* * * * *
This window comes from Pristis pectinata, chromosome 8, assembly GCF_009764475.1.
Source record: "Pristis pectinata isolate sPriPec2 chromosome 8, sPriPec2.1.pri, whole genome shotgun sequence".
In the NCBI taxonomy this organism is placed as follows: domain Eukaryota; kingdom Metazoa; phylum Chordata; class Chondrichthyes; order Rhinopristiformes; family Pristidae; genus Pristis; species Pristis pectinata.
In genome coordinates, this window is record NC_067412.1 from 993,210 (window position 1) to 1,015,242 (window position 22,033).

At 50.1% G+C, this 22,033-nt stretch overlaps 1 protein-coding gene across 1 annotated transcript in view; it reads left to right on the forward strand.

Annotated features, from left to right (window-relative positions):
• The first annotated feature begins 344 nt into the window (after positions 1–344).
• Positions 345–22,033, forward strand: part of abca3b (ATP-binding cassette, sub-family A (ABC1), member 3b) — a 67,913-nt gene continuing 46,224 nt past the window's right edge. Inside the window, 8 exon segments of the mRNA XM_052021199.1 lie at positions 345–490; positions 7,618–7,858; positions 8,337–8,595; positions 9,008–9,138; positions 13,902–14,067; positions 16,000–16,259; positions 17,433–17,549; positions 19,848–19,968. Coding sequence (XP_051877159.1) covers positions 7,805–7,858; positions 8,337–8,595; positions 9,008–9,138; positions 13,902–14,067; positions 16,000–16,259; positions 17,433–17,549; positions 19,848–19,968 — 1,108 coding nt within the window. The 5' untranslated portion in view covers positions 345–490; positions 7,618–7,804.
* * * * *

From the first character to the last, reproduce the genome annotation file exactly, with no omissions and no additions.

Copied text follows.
This window comes from Pristis pectinata, chromosome 8, assembly GCF_009764475.1.
Source record: "Pristis pectinata isolate sPriPec2 chromosome 8, sPriPec2.1.pri, whole genome shotgun sequence".
In the NCBI taxonomy this organism is placed as follows: domain Eukaryota; kingdom Metazoa; phylum Chordata; class Chondrichthyes; order Rhinopristiformes; family Pristidae; genus Pristis; species Pristis pectinata.
In genome coordinates, this window is record NC_067412.1 from 993,210 (window position 1) to 1,015,242 (window position 22,033).

At 50.1% G+C, this 22,033-nt stretch overlaps 1 protein-coding gene across 1 annotated transcript in view; it reads left to right on the forward strand.

Annotated features, from left to right (window-relative positions):
• The first annotated feature begins 344 nt into the window (after positions 1–344).
• Positions 345–22,033, forward strand: part of abca3b (ATP-binding cassette, sub-family A (ABC1), member 3b) — a 67,913-nt gene continuing 46,224 nt past the window's right edge. Inside the window, 8 exon segments of the mRNA XM_052021199.1 lie at positions 345–490; positions 7,618–7,858; positions 8,337–8,595; positions 9,008–9,138; positions 13,902–14,067; positions 16,000–16,259; positions 17,433–17,549; positions 19,848–19,968. Coding sequence (XP_051877159.1) covers positions 7,805–7,858; positions 8,337–8,595; positions 9,008–9,138; positions 13,902–14,067; positions 16,000–16,259; positions 17,433–17,549; positions 19,848–19,968 — 1,108 coding nt within the window. The 5' untranslated portion in view covers positions 345–490; positions 7,618–7,804.